The ink barely dry on second-quarter results showing fuller planes and profits some hadn't seen in years, airlines are again being tested -- this time by a foiled terror plot that is sure to make passengers uneasy about flying.
The financial toll on the carriers and whether they will have to scrap their higher ticket price strategy depends on how long the threat lasts, analysts and industry consultants said on Thursday.
But, they pointed out, the airlines have been able to weather such upheaval before.
"Just when they've gotten up and are walking, something like this knocks them down again," said Terry Trippler, an industry expert in Minneapolis.
"It's going to be difficult the next 48 to 72 hours, but it will settle down. It always does," he said.
Advanced bookings have been strong and a number of airlines began offering fare sales this week to help keep seats filled during the traditionally slow early fall season.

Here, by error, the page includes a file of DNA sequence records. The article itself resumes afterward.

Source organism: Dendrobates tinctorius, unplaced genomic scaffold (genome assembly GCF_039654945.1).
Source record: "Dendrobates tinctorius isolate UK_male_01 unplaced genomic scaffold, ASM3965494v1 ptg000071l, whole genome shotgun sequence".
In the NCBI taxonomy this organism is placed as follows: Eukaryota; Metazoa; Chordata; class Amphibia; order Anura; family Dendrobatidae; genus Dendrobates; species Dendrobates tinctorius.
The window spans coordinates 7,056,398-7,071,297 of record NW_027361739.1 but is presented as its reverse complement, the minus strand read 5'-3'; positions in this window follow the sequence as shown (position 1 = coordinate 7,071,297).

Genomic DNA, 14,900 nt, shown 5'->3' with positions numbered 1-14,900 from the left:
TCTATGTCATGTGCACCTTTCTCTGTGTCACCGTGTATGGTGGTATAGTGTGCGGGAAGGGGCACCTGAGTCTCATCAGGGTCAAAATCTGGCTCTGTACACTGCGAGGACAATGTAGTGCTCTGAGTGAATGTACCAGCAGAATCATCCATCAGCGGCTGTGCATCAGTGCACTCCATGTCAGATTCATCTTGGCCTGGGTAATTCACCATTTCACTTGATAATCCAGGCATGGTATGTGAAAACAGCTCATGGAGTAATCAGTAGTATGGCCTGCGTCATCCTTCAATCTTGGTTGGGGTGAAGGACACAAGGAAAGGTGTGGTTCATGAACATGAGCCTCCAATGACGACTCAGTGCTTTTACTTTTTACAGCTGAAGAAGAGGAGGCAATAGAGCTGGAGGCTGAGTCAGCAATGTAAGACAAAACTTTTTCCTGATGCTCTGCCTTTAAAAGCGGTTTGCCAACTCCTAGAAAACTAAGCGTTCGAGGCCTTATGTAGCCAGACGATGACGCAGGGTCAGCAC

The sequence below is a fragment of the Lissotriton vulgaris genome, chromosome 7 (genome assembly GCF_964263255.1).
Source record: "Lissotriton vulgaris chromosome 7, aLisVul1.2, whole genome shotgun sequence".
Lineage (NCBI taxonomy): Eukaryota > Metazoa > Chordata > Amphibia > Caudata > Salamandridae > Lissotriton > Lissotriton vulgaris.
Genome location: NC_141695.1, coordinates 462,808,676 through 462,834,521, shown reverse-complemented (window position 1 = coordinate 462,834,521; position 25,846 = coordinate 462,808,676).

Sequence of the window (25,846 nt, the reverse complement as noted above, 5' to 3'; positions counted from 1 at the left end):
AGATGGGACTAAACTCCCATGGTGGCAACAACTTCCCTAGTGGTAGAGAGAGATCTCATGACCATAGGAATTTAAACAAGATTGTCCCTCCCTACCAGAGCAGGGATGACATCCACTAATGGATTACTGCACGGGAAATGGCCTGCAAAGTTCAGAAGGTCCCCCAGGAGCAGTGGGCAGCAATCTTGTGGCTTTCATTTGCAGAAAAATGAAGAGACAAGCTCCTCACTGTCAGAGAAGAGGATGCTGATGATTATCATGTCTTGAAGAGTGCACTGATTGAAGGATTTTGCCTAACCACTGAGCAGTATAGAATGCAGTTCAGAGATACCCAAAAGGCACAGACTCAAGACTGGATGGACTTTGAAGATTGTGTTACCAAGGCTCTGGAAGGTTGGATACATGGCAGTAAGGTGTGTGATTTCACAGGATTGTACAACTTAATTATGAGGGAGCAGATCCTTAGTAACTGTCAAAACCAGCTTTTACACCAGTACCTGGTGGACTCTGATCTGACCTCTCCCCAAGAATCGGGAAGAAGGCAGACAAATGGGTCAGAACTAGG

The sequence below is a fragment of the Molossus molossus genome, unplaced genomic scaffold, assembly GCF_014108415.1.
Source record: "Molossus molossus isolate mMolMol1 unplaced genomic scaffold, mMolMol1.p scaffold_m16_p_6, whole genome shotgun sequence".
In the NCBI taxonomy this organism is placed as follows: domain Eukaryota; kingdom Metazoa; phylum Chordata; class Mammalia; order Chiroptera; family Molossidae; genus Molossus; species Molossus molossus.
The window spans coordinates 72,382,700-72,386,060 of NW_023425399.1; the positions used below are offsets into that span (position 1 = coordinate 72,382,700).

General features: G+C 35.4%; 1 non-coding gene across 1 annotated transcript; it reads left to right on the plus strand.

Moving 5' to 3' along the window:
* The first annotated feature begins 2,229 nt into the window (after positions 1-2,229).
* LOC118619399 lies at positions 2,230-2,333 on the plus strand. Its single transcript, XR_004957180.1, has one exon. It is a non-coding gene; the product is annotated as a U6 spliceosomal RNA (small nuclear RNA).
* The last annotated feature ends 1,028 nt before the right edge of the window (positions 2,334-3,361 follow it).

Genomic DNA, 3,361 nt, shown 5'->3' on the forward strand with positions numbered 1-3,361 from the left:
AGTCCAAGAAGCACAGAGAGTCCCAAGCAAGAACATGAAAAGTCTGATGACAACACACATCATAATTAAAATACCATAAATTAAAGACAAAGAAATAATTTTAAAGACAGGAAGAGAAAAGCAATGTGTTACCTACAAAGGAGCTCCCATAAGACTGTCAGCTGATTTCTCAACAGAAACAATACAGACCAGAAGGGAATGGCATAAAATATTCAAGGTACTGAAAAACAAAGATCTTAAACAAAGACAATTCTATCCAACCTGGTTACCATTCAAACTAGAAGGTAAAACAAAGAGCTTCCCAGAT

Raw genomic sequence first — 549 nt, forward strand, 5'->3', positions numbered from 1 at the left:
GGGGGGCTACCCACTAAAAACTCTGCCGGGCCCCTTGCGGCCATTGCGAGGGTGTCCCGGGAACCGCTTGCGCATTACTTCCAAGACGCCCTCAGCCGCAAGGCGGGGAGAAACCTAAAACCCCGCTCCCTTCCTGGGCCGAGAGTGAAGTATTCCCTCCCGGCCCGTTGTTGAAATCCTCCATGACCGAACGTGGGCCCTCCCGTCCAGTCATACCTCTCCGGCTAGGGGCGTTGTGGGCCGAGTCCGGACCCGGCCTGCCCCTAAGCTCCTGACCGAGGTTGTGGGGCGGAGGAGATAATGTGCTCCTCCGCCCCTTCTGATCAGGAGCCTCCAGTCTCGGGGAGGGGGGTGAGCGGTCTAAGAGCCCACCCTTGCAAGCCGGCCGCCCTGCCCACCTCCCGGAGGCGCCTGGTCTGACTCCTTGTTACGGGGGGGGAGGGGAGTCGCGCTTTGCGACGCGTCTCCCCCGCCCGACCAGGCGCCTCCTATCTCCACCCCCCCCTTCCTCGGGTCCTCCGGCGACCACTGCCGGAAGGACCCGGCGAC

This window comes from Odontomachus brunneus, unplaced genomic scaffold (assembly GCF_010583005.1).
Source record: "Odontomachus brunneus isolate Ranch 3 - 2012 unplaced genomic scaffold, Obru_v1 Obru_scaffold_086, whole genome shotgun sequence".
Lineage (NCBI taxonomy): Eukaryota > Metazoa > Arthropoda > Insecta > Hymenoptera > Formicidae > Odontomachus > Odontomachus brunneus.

That should help the airlines withstand a big financial impact from the terror threat, experts said.
"This industry, which is still trying to recover, doesn't need the effects that we might have here," said David Treitel, chief executive of aviation consulting firm SH&E in New York.
That said, Treitel noted this isn't the first time the industry has had to deal with terror threats or actual attacks.
"The strength and resiliency of the business is I think going to manage this situation very effectively so that we won't have much more than the added inconvenience through the next few days," he said.
Shares of some major airlines sank, but analysts said that the main impact on airlines will come immediately from the cost of canceled flights and in the longer term from extra expenditure on security.
The International Air Traffic Association said that it was still too early to tell what effect the terror plot would have on the air industry.
A spokesman said Thursday's events could not be compared to the terrorist attacks five years ago in the US that sent the air industry spiraling.
"We need to remember on Sept. 11, we had four aircraft go down and a huge number of casualties," spokesman Anthony Concil said.
"In this case, we saw that the security system worked. There was no aircraft that suffered a breach of security. No one has lost their life," he said.